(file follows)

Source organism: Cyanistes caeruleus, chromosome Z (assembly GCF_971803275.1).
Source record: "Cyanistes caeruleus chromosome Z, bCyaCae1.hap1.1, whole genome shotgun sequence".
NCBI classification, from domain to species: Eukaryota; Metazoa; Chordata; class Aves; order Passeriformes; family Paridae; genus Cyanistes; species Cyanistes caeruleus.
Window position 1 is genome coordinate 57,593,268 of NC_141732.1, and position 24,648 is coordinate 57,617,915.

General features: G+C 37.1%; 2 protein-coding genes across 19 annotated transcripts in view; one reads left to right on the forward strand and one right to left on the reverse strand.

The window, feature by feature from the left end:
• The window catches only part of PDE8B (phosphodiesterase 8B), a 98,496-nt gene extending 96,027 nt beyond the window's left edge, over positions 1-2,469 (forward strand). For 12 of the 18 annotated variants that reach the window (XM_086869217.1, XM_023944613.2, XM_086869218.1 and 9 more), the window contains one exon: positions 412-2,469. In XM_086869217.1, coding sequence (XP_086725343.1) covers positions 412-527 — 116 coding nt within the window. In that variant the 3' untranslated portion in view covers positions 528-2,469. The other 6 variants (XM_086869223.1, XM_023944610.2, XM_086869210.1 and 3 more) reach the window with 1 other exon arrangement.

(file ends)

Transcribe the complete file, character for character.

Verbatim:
Source organism: Cyanistes caeruleus, chromosome Z (assembly GCF_971803275.1).
Source record: "Cyanistes caeruleus chromosome Z, bCyaCae1.hap1.1, whole genome shotgun sequence".
NCBI classification, from domain to species: Eukaryota; Metazoa; Chordata; class Aves; order Passeriformes; family Paridae; genus Cyanistes; species Cyanistes caeruleus.
Window position 1 is genome coordinate 57,593,268 of NC_141732.1, and position 24,648 is coordinate 57,617,915.

General features: G+C 37.1%; 2 protein-coding genes across 19 annotated transcripts in view; one reads left to right on the forward strand and one right to left on the reverse strand.

The window, feature by feature from the left end:
• The window catches only part of PDE8B (phosphodiesterase 8B), a 98,496-nt gene extending 96,027 nt beyond the window's left edge, over positions 1-2,469 (forward strand). For 12 of the 18 annotated variants that reach the window (XM_086869217.1, XM_023944613.2, XM_086869218.1 and 9 more), the window contains one exon: positions 412-2,469. In XM_086869217.1, coding sequence (XP_086725343.1) covers positions 412-527 — 116 coding nt within the window. In that variant the 3' untranslated portion in view covers positions 528-2,469. The other 6 variants (XM_086869223.1, XM_023944610.2, XM_086869210.1 and 3 more) reach the window with 1 other exon arrangement.